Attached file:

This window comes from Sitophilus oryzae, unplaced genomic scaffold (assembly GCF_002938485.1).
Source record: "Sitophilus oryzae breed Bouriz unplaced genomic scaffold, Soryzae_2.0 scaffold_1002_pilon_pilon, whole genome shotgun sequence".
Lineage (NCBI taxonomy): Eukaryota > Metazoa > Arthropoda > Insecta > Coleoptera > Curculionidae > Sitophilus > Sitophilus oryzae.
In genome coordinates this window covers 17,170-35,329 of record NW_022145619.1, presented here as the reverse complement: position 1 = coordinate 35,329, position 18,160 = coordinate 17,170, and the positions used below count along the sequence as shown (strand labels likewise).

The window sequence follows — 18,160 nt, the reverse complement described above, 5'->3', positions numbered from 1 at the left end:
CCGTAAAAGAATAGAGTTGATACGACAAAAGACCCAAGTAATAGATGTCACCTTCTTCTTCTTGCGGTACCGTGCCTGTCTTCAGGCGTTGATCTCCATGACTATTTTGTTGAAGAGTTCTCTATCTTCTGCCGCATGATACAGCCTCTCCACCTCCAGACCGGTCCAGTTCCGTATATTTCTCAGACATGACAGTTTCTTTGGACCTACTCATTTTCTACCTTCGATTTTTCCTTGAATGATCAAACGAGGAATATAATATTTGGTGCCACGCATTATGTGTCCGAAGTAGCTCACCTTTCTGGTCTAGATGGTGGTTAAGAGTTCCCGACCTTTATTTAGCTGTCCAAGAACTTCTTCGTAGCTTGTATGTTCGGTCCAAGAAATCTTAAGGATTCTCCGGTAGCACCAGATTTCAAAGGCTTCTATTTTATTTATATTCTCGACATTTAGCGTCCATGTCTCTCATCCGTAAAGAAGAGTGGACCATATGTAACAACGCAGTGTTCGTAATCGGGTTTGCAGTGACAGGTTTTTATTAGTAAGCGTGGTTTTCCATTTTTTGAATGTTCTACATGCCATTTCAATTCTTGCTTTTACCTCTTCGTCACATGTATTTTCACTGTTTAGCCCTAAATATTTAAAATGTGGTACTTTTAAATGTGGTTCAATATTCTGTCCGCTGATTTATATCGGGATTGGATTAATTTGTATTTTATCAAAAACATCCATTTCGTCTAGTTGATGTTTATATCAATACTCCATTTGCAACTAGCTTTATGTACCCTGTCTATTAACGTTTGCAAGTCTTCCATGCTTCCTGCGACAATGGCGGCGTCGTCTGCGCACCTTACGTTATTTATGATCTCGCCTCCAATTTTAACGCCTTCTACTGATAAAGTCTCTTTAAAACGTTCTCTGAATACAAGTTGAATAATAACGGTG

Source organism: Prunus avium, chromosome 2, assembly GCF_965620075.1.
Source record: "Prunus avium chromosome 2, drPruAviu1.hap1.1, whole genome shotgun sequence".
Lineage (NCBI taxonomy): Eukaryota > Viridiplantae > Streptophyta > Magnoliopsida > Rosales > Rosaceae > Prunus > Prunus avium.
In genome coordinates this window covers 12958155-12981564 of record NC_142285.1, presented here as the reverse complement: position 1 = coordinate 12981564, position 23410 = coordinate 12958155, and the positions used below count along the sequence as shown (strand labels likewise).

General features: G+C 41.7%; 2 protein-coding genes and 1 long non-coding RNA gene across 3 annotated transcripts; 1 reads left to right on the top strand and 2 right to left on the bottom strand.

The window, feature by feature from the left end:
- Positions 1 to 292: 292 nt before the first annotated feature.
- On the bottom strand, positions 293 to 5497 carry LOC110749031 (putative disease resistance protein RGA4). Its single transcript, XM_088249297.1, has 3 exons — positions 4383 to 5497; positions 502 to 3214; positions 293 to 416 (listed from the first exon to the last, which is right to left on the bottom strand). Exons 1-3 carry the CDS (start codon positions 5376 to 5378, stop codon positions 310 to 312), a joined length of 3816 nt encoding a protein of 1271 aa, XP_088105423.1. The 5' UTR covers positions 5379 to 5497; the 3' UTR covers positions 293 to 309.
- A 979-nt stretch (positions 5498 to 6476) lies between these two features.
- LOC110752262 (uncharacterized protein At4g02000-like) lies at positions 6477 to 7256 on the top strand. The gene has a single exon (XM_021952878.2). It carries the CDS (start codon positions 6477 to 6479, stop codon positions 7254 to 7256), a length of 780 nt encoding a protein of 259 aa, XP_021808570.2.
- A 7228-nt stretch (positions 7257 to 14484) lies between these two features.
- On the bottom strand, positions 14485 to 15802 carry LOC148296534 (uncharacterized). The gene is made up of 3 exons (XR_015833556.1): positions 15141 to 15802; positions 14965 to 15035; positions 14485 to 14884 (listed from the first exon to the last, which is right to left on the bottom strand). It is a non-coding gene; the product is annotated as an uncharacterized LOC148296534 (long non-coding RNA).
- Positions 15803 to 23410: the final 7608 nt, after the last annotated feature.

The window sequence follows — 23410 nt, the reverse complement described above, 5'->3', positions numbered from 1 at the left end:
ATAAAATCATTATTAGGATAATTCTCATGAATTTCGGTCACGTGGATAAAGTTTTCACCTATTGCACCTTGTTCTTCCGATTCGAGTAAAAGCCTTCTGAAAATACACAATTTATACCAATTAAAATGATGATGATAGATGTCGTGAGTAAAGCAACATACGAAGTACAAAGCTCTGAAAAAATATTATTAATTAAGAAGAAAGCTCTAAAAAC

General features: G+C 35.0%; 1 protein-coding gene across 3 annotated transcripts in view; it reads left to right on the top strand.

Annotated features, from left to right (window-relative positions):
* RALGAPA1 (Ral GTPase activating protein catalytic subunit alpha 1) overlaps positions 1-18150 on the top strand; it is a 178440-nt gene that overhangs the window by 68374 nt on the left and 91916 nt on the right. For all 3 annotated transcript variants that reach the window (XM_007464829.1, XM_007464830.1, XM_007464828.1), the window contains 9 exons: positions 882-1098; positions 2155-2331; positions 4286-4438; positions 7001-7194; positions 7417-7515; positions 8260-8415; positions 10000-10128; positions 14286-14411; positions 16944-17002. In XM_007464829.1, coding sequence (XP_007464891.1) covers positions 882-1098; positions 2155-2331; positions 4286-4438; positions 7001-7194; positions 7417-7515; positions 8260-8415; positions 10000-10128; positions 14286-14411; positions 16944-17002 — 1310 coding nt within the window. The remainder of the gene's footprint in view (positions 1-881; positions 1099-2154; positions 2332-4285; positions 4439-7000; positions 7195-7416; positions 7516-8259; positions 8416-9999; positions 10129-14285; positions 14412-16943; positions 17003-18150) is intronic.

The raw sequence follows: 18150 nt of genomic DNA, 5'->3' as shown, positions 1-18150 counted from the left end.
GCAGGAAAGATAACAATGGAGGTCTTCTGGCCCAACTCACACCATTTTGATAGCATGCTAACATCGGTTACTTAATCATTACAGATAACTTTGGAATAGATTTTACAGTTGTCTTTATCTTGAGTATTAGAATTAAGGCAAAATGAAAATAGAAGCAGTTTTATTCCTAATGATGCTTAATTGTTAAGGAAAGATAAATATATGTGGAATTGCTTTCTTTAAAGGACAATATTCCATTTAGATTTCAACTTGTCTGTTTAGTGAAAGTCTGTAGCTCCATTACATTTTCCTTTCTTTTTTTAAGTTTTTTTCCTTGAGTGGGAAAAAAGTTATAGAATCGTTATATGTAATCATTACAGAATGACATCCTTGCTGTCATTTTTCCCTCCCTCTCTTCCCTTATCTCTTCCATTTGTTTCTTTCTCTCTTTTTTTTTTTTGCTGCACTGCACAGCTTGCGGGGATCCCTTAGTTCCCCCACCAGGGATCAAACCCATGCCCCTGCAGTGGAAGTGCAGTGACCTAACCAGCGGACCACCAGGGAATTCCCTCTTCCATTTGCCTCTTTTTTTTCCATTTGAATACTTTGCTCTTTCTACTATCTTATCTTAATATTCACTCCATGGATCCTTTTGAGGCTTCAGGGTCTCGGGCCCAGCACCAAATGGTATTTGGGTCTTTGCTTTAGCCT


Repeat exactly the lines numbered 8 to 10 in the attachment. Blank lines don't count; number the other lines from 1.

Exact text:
Source record: "Prunus avium chromosome 2, drPruAviu1.hap1.1, whole genome shotgun sequence".
Lineage (NCBI taxonomy): Eukaryota > Viridiplantae > Streptophyta > Magnoliopsida > Rosales > Rosaceae > Prunus > Prunus avium.
In genome coordinates this window covers 12958155-12981564 of record NC_142285.1, presented here as the reverse complement: position 1 = coordinate 12981564, position 23410 = coordinate 12958155, and the positions used below count along the sequence as shown (strand labels likewise).